Yeah, okay, players can be entitled (Oh, dear lord, they can be entitled!) It only takes a quick look at comments on negative reviews to see that (“How DARE you give X a 6/10! It’s CLEARLY PERFECT!”). But many of these are knee-jerk reactions, whether on the part of devs, or players, or journos, and there’s no easy fix for any of it.
No, really. We could say “Devs, please try to be more human”, but that won’t work without players shifting their worldview, and journos not instantly squeeing the moment Big Name is mentioned, and a lot of other things, too. We could say “Journos, please think more critically”, but that would require devs and players alike agreeing what that means… And many have seen how well that’s been going so far… We could say “Players, please try to read tutorials more/shift expectations”, but that’s massive generalisations about a very diverse group, and it can’t help but offend at least some of them.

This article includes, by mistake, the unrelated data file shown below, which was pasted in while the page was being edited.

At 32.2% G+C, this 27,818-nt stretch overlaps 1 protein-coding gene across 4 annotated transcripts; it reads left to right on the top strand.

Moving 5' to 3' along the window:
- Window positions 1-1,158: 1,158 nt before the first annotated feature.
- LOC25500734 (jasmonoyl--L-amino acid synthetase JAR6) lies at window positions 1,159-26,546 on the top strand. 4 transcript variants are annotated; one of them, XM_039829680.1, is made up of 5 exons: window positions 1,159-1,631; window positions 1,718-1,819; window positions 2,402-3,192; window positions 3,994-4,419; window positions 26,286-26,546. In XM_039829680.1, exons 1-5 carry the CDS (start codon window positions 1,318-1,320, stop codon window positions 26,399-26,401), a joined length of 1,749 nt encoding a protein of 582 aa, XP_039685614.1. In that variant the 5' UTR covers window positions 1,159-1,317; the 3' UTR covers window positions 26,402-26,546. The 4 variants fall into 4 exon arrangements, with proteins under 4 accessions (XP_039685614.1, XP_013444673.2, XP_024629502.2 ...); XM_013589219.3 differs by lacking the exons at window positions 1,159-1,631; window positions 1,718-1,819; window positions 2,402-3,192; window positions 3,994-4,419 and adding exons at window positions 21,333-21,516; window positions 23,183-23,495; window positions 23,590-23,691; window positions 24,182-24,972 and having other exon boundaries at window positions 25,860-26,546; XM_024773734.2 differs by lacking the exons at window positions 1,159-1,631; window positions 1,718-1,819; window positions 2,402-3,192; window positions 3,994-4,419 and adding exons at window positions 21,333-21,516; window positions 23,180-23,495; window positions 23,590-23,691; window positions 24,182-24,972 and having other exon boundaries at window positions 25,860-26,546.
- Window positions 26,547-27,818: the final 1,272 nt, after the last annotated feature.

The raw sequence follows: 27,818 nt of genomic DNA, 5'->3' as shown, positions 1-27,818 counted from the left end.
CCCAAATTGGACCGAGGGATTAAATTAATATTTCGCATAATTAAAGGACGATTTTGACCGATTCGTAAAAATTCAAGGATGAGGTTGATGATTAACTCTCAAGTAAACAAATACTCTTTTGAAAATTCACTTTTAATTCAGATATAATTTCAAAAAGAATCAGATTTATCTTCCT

We could say a lot of things, but a lot of it has to do with one basic principle, which I fully understand is hard for people (myself included). Be More Aware. For example, be aware that once a game has a flaw baked into it, it’s often going to be very hard, even if you genuinely are a rockstar group of super-developers, to change it and/or get it out. Be aware that sometimes, you’re not going to like the writing in a game, but that’s no reason to scream bloody murder (Sometimes quite literally). Be aware that not all games are for you, specifically, unless you truly want to learn how to play them. There’s a lot of “Be Aware”, and while all those examples were for players, there’s a lot of others for the journos and the devs too.